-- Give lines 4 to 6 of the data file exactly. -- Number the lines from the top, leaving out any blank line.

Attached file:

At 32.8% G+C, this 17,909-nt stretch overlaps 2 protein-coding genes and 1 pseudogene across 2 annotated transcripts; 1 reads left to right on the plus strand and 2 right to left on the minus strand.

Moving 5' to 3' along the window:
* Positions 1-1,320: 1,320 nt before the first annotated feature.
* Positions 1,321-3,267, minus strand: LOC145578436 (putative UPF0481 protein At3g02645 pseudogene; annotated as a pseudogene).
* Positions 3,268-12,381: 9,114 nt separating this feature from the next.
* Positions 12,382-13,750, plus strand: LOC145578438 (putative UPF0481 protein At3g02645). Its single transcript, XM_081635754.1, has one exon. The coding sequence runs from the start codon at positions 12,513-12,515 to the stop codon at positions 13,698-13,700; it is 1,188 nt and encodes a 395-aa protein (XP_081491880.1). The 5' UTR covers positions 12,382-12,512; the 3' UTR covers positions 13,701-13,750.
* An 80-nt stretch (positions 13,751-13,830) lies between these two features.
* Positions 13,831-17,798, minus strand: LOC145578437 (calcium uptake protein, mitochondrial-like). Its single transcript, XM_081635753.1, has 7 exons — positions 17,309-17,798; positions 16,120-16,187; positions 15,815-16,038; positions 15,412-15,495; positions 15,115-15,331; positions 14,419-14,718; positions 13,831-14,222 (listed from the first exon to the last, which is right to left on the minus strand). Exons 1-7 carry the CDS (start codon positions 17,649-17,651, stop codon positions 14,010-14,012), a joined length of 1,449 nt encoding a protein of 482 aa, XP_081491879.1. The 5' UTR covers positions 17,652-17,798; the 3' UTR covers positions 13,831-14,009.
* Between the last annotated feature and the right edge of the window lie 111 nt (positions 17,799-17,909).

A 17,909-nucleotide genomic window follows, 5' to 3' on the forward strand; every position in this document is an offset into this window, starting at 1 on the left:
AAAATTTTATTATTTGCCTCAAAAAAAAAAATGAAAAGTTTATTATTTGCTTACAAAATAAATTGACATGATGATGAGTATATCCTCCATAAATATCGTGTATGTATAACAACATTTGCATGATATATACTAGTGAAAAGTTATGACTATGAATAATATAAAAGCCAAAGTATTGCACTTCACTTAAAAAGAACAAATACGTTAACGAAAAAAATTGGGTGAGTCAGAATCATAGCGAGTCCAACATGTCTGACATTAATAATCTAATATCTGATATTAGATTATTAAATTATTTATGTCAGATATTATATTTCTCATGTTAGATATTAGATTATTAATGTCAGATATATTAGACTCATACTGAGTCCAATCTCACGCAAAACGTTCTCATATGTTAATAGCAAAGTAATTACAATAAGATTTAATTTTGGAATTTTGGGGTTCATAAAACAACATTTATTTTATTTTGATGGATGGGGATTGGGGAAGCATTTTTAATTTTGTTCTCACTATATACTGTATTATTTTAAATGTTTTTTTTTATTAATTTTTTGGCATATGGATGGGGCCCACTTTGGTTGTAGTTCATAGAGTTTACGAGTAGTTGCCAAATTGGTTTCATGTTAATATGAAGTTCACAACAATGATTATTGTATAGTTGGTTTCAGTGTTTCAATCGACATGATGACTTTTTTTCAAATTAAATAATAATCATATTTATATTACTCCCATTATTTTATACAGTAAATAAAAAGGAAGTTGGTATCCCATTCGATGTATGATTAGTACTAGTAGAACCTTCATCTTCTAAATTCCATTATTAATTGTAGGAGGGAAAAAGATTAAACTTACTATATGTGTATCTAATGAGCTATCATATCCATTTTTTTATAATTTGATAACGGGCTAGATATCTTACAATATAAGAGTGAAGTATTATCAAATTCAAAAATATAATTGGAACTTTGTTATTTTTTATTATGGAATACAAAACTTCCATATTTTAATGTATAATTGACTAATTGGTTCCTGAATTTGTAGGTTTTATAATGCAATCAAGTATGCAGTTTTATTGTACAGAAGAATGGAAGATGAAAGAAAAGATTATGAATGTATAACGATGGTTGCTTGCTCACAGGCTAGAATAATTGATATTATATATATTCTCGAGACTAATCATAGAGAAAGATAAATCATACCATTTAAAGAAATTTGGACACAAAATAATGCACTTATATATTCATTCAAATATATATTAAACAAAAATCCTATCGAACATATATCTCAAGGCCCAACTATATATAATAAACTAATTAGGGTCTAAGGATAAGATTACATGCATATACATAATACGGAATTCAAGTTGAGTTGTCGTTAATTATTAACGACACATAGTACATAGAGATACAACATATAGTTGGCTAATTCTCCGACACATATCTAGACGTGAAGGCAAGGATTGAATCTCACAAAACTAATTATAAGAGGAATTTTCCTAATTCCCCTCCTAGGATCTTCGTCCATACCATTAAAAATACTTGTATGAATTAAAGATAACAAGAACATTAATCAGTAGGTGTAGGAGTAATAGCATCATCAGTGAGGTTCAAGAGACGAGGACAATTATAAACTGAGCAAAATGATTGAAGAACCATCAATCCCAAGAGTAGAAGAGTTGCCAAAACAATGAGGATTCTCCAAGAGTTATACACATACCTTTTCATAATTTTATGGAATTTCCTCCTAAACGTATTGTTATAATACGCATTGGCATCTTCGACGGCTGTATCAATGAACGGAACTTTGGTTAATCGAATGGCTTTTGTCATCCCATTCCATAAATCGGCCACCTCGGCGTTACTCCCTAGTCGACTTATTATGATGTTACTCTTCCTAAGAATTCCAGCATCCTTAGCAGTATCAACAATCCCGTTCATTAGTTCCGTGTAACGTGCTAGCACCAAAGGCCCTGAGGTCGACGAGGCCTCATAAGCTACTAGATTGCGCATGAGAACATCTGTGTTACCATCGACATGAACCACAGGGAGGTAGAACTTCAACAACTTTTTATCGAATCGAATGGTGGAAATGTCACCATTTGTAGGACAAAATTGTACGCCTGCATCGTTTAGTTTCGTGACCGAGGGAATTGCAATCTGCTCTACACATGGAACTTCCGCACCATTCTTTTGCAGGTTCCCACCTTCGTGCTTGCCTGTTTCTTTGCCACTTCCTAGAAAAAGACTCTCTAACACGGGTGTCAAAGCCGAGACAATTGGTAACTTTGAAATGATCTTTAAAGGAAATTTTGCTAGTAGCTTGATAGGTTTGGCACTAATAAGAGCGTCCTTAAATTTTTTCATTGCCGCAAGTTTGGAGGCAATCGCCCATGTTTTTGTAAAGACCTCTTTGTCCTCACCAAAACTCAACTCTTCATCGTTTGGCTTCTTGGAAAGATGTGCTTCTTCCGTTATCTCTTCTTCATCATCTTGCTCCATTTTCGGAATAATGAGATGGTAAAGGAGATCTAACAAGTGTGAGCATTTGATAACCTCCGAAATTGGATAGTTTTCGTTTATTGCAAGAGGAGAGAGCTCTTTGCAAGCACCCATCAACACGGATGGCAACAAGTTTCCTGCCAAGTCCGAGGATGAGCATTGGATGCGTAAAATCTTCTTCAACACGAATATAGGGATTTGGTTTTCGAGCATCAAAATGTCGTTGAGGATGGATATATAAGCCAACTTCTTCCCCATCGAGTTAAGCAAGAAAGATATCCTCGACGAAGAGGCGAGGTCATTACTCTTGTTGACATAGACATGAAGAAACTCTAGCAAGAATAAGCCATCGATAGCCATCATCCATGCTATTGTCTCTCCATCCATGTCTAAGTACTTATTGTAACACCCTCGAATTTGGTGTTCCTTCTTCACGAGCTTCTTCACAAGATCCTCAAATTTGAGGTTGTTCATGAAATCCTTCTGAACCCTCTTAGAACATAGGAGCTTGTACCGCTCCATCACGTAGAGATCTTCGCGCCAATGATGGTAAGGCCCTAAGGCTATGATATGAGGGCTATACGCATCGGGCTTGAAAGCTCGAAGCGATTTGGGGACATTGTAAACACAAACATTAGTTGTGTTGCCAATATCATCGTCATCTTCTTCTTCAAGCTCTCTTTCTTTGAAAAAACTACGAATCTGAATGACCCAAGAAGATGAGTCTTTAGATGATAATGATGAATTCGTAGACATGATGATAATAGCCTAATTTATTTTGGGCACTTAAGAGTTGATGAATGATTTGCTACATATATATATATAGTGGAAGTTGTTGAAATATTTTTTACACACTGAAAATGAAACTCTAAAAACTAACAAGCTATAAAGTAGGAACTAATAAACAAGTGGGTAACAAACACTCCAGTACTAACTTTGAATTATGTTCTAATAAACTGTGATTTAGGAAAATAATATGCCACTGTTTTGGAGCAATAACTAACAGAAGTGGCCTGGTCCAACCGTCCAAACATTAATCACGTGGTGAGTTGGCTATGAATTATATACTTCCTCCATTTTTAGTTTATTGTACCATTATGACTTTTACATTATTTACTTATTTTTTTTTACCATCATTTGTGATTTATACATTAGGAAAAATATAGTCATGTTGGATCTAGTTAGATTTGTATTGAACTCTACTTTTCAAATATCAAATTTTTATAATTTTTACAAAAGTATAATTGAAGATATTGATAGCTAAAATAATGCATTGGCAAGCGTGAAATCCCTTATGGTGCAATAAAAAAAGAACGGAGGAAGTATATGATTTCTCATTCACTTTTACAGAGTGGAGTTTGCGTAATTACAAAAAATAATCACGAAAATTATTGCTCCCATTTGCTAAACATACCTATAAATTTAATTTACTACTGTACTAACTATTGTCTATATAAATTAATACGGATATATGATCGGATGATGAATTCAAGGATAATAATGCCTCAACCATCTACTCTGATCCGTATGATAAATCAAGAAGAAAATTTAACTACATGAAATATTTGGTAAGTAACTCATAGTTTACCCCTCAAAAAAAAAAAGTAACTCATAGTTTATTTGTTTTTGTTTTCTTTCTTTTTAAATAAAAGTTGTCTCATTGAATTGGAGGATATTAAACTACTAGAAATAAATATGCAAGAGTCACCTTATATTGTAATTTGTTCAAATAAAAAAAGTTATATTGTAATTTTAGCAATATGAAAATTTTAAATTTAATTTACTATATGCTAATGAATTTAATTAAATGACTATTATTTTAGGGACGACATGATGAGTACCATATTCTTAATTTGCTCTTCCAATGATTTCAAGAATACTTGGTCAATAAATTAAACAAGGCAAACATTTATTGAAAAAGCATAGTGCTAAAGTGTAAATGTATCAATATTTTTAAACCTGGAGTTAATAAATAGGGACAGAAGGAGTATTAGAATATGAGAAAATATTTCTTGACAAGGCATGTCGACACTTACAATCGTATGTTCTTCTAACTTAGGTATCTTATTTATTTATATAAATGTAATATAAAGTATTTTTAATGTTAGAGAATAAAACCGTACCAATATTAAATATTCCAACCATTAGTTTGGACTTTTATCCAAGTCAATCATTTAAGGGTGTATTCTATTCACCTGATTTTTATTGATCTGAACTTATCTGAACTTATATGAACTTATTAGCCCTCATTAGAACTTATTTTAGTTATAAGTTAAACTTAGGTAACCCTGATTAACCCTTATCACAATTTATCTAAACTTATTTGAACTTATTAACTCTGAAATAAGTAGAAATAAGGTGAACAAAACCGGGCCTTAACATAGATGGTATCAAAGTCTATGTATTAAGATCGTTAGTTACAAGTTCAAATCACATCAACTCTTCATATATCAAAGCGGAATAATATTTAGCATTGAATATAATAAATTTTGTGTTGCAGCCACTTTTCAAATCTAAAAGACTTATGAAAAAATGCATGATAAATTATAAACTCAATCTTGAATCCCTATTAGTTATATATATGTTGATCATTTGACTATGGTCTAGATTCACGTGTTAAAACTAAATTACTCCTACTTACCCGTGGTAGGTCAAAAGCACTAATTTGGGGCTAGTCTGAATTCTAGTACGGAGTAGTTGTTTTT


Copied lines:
* Positions 1,321-3,267, minus strand: LOC145578436 (putative UPF0481 protein At3g02645 pseudogene; annotated as a pseudogene).
* Positions 3,268-12,381: 9,114 nt separating this feature from the next.
* Positions 12,382-13,750, plus strand: LOC145578438 (putative UPF0481 protein At3g02645). Its single transcript, XM_081635754.1, has one exon. The coding sequence runs from the start codon at positions 12,513-12,515 to the stop codon at positions 13,698-13,700; it is 1,188 nt and encodes a 395-aa protein (XP_081491880.1). The 5' UTR covers positions 12,382-12,512; the 3' UTR covers positions 13,701-13,750.